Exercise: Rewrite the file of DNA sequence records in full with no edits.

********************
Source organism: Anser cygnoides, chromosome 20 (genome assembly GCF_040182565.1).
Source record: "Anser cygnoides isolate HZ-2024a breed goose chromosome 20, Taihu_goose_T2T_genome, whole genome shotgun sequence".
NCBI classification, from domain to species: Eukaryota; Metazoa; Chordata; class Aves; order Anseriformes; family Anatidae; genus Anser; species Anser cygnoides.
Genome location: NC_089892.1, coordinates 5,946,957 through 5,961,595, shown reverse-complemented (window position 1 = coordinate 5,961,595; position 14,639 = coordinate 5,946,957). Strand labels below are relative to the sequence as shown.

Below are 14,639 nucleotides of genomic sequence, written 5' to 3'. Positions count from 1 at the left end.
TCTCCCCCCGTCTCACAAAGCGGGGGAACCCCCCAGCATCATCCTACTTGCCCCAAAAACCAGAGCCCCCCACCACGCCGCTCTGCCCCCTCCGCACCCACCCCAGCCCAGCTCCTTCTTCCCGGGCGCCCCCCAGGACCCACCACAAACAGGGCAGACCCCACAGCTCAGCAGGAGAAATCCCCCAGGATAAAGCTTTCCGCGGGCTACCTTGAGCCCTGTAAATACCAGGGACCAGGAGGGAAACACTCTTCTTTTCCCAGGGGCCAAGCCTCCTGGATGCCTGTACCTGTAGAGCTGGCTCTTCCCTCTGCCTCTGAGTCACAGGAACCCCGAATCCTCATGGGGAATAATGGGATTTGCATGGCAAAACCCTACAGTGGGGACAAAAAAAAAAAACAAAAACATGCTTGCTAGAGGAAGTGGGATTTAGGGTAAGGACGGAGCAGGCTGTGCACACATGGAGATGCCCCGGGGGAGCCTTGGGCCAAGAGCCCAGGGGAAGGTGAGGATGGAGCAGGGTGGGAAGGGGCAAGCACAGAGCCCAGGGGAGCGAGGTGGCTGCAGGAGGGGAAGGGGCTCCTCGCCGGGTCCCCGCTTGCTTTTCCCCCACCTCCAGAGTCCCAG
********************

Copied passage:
Source organism: Anser cygnoides, chromosome 20 (genome assembly GCF_040182565.1).
Source record: "Anser cygnoides isolate HZ-2024a breed goose chromosome 20, Taihu_goose_T2T_genome, whole genome shotgun sequence".
NCBI classification, from domain to species: Eukaryota; Metazoa; Chordata; class Aves; order Anseriformes; family Anatidae; genus Anser; species Anser cygnoides.
Genome location: NC_089892.1, coordinates 5,946,957 through 5,961,595, shown reverse-complemented (window position 1 = coordinate 5,961,595; position 14,639 = coordinate 5,946,957). Strand labels below are relative to the sequence as shown.

Below are 14,639 nucleotides of genomic sequence, written 5' to 3'. Positions count from 1 at the left end.
TCTCCCCCCGTCTCACAAAGCGGGGGAACCCCCCAGCATCATCCTACTTGCCCCAAAAACCAGAGCCCCCCACCACGCCGCTCTGCCCCCTCCGCACCCACCCCAGCCCAGCTCCTTCTTCCCGGGCGCCCCCCAGGACCCACCACAAACAGGGCAGACCCCACAGCTCAGCAGGAGAAATCCCCCAGGATAAAGCTTTCCGCGGGCTACCTTGAGCCCTGTAAATACCAGGGACCAGGAGGGAAACACTCTTCTTTTCCCAGGGGCCAAGCCTCCTGGATGCCTGTACCTGTAGAGCTGGCTCTTCCCTCTGCCTCTGAGTCACAGGAACCCCGAATCCTCATGGGGAATAATGGGATTTGCATGGCAAAACCCTACAGTGGGGACAAAAAAAAAAAACAAAAACATGCTTGCTAGAGGAAGTGGGATTTAGGGTAAGGACGGAGCAGGCTGTGCACACATGGAGATGCCCCGGGGGAGCCTTGGGCCAAGAGCCCAGGGGAAGGTGAGGATGGAGCAGGGTGGGAAGGGGCAAGCACAGAGCCCAGGGGAGCGAGGTGGCTGCAGGAGGGGAAGGGGCTCCTCGCCGGGTCCCCGCTTGCTTTTCCCCCACCTCCAGAGTCCCAG